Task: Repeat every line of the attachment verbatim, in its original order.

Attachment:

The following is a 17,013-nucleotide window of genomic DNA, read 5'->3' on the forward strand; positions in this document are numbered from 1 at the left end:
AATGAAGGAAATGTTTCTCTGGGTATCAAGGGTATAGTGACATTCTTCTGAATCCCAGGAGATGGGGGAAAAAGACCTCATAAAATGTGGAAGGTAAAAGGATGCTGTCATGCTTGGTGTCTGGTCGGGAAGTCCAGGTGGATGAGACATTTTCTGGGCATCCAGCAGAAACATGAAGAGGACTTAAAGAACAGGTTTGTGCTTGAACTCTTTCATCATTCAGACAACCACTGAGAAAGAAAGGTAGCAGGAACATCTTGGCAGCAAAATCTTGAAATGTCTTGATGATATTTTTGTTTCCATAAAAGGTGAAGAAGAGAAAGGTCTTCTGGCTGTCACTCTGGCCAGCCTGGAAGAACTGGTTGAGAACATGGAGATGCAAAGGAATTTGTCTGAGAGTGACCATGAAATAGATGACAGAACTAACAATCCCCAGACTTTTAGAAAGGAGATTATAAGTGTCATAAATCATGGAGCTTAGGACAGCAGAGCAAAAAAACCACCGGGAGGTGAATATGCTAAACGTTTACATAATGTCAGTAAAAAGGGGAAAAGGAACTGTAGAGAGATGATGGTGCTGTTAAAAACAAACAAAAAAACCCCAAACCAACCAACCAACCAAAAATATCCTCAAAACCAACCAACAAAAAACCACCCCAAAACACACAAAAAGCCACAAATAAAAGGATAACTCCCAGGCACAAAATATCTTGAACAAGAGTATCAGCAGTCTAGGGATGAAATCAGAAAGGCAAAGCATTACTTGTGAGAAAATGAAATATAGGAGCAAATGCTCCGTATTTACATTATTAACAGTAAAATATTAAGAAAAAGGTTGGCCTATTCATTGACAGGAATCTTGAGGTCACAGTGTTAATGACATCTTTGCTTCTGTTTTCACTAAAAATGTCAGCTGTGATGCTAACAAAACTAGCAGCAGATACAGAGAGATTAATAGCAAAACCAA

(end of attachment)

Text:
The following is a 17,013-nucleotide window of genomic DNA, read 5'->3' on the forward strand; positions in this document are numbered from 1 at the left end:
AATGAAGGAAATGTTTCTCTGGGTATCAAGGGTATAGTGACATTCTTCTGAATCCCAGGAGATGGGGGAAAAAGACCTCATAAAATGTGGAAGGTAAAAGGATGCTGTCATGCTTGGTGTCTGGTCGGGAAGTCCAGGTGGATGAGACATTTTCTGGGCATCCAGCAGAAACATGAAGAGGACTTAAAGAACAGGTTTGTGCTTGAACTCTTTCATCATTCAGACAACCACTGAGAAAGAAAGGTAGCAGGAACATCTTGGCAGCAAAATCTTGAAATGTCTTGATGATATTTTTGTTTCCATAAAAGGTGAAGAAGAGAAAGGTCTTCTGGCTGTCACTCTGGCCAGCCTGGAAGAACTGGTTGAGAACATGGAGATGCAAAGGAATTTGTCTGAGAGTGACCATGAAATAGATGACAGAACTAACAATCCCCAGACTTTTAGAAAGGAGATTATAAGTGTCATAAATCATGGAGCTTAGGACAGCAGAGCAAAAAAACCACCGGGAGGTGAATATGCTAAACGTTTACATAATGTCAGTAAAAAGGGGAAAAGGAACTGTAGAGAGATGATGGTGCTGTTAAAAACAAACAAAAAAACCCCAAACCAACCAACCAACCAAAAATATCCTCAAAACCAACCAACAAAAAACCACCCCAAAACACACAAAAAGCCACAAATAAAAGGATAACTCCCAGGCACAAAATATCTTGAACAAGAGTATCAGCAGTCTAGGGATGAAATCAGAAAGGCAAAGCATTACTTGTGAGAAAATGAAATATAGGAGCAAATGCTCCGTATTTACATTATTAACAGTAAAATATTAAGAAAAAGGTTGGCCTATTCATTGACAGGAATCTTGAGGTCACAGTGTTAATGACATCTTTGCTTCTGTTTTCACTAAAAATGTCAGCTGTGATGCTAACAAAACTAGCAGCAGATACAGAGAGATTAATAGCAAAACCAA